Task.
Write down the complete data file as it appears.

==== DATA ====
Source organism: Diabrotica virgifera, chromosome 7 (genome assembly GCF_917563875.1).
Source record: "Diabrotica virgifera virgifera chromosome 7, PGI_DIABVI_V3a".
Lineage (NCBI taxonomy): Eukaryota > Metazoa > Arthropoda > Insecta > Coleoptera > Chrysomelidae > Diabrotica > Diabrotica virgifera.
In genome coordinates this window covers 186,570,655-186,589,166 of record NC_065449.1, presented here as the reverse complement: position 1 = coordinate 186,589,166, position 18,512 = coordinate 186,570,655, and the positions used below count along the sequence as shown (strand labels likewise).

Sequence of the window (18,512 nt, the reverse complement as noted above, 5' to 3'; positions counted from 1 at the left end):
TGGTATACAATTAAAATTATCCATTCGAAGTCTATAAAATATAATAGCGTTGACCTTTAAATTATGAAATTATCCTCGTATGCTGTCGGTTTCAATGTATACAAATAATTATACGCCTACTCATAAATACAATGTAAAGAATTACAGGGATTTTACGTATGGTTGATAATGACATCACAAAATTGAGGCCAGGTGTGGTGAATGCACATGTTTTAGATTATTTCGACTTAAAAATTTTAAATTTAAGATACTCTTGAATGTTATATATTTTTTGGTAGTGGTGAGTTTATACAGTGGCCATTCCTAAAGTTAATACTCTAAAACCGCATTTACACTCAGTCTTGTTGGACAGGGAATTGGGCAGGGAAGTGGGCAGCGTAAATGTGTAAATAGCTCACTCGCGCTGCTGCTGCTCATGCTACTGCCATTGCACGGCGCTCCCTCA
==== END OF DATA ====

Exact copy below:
Source organism: Diabrotica virgifera, chromosome 7 (genome assembly GCF_917563875.1).
Source record: "Diabrotica virgifera virgifera chromosome 7, PGI_DIABVI_V3a".
Lineage (NCBI taxonomy): Eukaryota > Metazoa > Arthropoda > Insecta > Coleoptera > Chrysomelidae > Diabrotica > Diabrotica virgifera.
In genome coordinates this window covers 186,570,655-186,589,166 of record NC_065449.1, presented here as the reverse complement: position 1 = coordinate 186,589,166, position 18,512 = coordinate 186,570,655, and the positions used below count along the sequence as shown (strand labels likewise).

Sequence of the window (18,512 nt, the reverse complement as noted above, 5' to 3'; positions counted from 1 at the left end):
TGGTATACAATTAAAATTATCCATTCGAAGTCTATAAAATATAATAGCGTTGACCTTTAAATTATGAAATTATCCTCGTATGCTGTCGGTTTCAATGTATACAAATAATTATACGCCTACTCATAAATACAATGTAAAGAATTACAGGGATTTTACGTATGGTTGATAATGACATCACAAAATTGAGGCCAGGTGTGGTGAATGCACATGTTTTAGATTATTTCGACTTAAAAATTTTAAATTTAAGATACTCTTGAATGTTATATATTTTTTGGTAGTGGTGAGTTTATACAGTGGCCATTCCTAAAGTTAATACTCTAAAACCGCATTTACACTCAGTCTTGTTGGACAGGGAATTGGGCAGGGAAGTGGGCAGCGTAAATGTGTAAATAGCTCACTCGCGCTGCTGCTGCTCATGCTACTGCCATTGCACGGCGCTCCCTCA